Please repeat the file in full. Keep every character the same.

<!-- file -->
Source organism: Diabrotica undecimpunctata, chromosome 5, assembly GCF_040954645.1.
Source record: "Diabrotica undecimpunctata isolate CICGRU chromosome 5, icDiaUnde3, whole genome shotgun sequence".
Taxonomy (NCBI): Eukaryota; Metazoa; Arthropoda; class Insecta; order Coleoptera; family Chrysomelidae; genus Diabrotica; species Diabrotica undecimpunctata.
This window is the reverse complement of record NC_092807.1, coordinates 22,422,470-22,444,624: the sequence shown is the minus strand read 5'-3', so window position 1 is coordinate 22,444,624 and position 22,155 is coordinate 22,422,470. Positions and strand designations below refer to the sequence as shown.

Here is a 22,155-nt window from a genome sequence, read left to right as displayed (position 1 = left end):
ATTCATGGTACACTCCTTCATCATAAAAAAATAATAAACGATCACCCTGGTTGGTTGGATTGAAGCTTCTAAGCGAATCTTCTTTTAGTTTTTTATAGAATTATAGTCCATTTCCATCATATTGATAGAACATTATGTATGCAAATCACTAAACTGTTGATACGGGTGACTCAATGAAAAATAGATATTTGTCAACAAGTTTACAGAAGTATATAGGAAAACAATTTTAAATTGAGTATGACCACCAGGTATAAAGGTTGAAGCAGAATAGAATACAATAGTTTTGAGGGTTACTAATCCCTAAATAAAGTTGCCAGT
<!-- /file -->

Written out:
Source organism: Diabrotica undecimpunctata, chromosome 5, assembly GCF_040954645.1.
Source record: "Diabrotica undecimpunctata isolate CICGRU chromosome 5, icDiaUnde3, whole genome shotgun sequence".
Taxonomy (NCBI): Eukaryota; Metazoa; Arthropoda; class Insecta; order Coleoptera; family Chrysomelidae; genus Diabrotica; species Diabrotica undecimpunctata.
This window is the reverse complement of record NC_092807.1, coordinates 22,422,470-22,444,624: the sequence shown is the minus strand read 5'-3', so window position 1 is coordinate 22,444,624 and position 22,155 is coordinate 22,422,470. Positions and strand designations below refer to the sequence as shown.

Here is a 22,155-nt window from a genome sequence, read left to right as displayed (position 1 = left end):
ATTCATGGTACACTCCTTCATCATAAAAAAATAATAAACGATCACCCTGGTTGGTTGGATTGAAGCTTCTAAGCGAATCTTCTTTTAGTTTTTTATAGAATTATAGTCCATTTCCATCATATTGATAGAACATTATGTATGCAAATCACTAAACTGTTGATACGGGTGACTCAATGAAAAATAGATATTTGTCAACAAGTTTACAGAAGTATATAGGAAAACAATTTTAAATTGAGTATGACCACCAGGTATAAAGGTTGAAGCAGAATAGAATACAATAGTTTTGAGGGTTACTAATCCCTAAATAAAGTTGCCAGT